A boom and social change are pitting young working women in the city against men from conservative villages.
The recent resurgence of this issue had me looking through the archives and stumbled upon this 2011 article. As urban expansion is booming in many Indian cities, the modern city expands into the countryside. The cultural values of these two demographic groups are quite distinct. Young, educated women are part of the modern cities' workforce but in many conservative, traditional Indian villages, women working outside the home are seen as "lacking in virtue." In many of the recent gang rape cases, the perpetrators are less educated young men from surrounding villages and the victims are well-educated young working women that are a part of the new city.
Public spaces, especially at night, are seen as masculine spaces in most traditional societies. One of the mothers of an accused rapist succinctly explained this mindset thusly: "If these girls roam around openly like this, then the boys will make mistakes." This is seen as 'Eve teasing,' where women are perceived as responsible for the violence committed against them to maintain social order. As another article hints, the outrage that this incident ignited could lead towards long-term change in Indian society.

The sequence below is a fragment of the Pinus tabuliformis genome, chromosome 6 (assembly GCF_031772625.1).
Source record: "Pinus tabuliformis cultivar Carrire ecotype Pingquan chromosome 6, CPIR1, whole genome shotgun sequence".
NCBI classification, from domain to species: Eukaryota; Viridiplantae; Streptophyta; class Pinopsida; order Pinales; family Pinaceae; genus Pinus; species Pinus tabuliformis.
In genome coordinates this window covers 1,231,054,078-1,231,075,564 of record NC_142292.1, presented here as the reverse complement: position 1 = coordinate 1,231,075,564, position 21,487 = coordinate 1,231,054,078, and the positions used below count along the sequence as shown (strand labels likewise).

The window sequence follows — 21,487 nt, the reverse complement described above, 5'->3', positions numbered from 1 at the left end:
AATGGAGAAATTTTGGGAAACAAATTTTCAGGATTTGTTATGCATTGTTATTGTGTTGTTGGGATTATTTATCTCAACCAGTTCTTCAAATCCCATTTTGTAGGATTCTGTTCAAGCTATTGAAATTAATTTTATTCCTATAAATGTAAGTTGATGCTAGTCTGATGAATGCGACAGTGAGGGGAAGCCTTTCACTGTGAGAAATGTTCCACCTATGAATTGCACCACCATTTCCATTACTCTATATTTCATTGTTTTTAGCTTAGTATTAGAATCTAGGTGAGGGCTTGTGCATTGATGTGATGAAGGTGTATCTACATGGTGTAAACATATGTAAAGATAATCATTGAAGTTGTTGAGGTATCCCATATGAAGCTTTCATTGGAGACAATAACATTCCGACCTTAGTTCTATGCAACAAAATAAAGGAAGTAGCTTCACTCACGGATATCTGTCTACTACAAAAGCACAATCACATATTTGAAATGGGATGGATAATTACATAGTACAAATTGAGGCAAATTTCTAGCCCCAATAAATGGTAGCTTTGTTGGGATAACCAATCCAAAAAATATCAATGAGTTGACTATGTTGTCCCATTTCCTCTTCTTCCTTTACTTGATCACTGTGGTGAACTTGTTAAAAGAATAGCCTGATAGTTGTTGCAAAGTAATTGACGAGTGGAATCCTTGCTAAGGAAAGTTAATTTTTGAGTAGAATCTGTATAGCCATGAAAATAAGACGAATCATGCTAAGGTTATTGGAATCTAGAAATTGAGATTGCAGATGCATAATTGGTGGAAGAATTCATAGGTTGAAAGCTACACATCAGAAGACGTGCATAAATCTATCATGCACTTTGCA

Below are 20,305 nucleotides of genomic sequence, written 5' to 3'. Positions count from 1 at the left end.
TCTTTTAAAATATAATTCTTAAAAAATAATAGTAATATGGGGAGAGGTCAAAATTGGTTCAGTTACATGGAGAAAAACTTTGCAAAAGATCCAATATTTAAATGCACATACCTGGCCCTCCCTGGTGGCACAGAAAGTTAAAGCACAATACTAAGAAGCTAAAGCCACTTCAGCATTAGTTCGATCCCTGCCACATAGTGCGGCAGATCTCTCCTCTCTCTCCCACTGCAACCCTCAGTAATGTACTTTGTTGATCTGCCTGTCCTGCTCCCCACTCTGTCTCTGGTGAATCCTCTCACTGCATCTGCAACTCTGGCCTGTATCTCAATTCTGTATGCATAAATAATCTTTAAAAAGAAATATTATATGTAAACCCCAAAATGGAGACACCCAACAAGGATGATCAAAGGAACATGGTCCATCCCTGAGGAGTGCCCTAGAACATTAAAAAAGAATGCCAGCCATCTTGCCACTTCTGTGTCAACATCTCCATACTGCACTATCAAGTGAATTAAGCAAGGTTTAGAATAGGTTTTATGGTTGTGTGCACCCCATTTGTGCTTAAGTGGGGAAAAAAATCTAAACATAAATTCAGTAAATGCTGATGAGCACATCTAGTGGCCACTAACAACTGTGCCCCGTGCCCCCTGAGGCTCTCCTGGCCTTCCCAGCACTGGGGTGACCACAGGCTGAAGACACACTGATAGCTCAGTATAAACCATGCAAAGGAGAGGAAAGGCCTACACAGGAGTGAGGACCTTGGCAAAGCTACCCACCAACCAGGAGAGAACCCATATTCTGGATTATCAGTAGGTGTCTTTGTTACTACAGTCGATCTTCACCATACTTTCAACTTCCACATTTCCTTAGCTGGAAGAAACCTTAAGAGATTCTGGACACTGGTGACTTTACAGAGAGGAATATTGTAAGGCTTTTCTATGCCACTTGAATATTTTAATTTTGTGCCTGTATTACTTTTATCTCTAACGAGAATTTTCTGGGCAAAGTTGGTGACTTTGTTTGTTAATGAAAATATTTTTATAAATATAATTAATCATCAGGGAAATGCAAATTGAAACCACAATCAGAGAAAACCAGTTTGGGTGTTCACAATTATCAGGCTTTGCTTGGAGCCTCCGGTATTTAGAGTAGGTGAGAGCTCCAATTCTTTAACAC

This other NY Times article op-ed states, "India must work on changing a culture in which women are routinely devalued. Many are betrothed against their will as child brides, and many suffer cruelly, including acid attacks and burning, at the hands of husbands and family members. India, a rising economic power and the world’s largest democracy, can never reach its full potential if half its population lives in fear of unspeakable violence."